7 Financial Tips for Widows: Managing Money after a Traumatic Loss
Losing a spouse is one of the most traumatic life events anyone will face. In addition to the grief and pain widows face upon losing a spouse, death triggers an avalanche of financial tasks that need to be addressed.
Widows facing daunting financial considerations need sound, trusted financial advice. Below are 7 financial tips for widows.
1. Take Your Time
While there are financial issues to address, they do not need to be done immediately. Making decisions while in the midst of grieving and mourning your loved one is not wise. Your brain and decision-making can be clouded and rushing through choices can end up in costly mistakes.
Hold off on the major decisions. Instead, focus on those that have more immediacy – your monthly cash flow, paying the bills, filing for death benefits, and ensuring you have cash liquidity.
2. Build Your Team
As you sort through your finances, you want a team of professionals you trust to guide you, help you make decisions, and have your best interests at hand. Ideally, your team will include:
A financial advisor that can assess your current financial situation, build a financial plan for you, assess risks and help create an estate plan
An attorney to guide you through the probate process, draft and review estate planning documents, update your will and powers of attorney and sort through other legal matters you may have
A certified public accountant to manage estate tax obligations, advise on tax-related matters, and file tax returns
3. Gather Necessary Documents
Before making major decisions, it will be necessary to gather documents that may be in your spouse’s name, your name, or both. Among the necessary documents are:
Estate planning documents, such as your will and trusts
Retirement account documents
Business ownership statements
Birth, death, and marriage certificates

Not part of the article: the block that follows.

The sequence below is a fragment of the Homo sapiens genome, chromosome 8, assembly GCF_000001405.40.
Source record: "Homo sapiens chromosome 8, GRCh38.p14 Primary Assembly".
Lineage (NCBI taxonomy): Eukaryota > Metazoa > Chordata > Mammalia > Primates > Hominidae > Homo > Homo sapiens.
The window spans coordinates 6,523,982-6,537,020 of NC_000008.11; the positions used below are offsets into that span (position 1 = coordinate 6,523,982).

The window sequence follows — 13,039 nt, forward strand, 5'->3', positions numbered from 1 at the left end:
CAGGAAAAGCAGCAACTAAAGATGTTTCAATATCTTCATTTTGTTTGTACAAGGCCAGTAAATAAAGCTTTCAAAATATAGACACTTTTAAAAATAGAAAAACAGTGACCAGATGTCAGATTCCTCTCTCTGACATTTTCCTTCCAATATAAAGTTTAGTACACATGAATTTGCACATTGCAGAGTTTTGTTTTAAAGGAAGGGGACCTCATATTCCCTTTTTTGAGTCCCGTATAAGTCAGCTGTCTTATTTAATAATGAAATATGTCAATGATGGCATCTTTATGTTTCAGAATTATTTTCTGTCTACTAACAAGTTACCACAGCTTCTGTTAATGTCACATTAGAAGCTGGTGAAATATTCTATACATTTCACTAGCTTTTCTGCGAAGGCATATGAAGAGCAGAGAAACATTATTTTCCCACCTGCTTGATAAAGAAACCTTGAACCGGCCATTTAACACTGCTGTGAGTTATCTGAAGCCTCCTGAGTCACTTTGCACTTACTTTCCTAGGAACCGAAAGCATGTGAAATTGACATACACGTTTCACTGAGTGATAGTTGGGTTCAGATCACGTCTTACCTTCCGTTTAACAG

4. Manage Life Insurance and Survivor Benefits
Life insurance policies usually come from either an employer or an insurance agent. You can contact the company’s human resources office or the agent to start the paperwork to move the process along.
If your spouse had a pension plan, it is possible you will qualify for survivor benefits, which would allow you to continue to receive your spouse’s monthly pension benefits for the rest of your life.
Social Security benefits may also apply. If you have reached retirement age at the time of your spouse’s death, you can receive 100 percent of their Social Security benefits. You may also be eligible for a one-time Social Security death benefit.
If your spouse was a military veteran, your Veterans Administration office can help determine if you are eligible for survivor benefits.
In all cases, it is important not to cash any checks before talking to a financial advisor.
5. Handle Probate Matters
If your spouse’s estate did not have a named beneficiary, it will have to pass through probate. The executor will initiate the process, which is overseen by a probate court. The process can be lengthy and includes filing a petition with the court, notifying beneficiaries and creditors, and inventorying property.
After your spouse’s debts and taxes are paid, the remaining assets are distributed to beneficiaries.
6. Consider Your Housing Arrangements
Housing can be a very emotional consideration after a spouse’s death. You may want to remain in the home and pay it off with the death benefits you receive. You may worry about being lonely and consider moving in with a child.
Housing considerations are major financial decisions. Moving out of a marital home can also trigger additional grieving and a sense of loss. There are also mortgage and tax considerations.
These are not decisions that need to be rushed and you should evaluate the financial, social, and emotional impact of any decisions.
7. Get Support
Above all else, know that you do not need to face these financial matters alone. At Solas Wealth, we provide wealth management advice to people in these circumstances. Contact one of our experienced wealth managers and schedule a meeting to discuss what matters to you.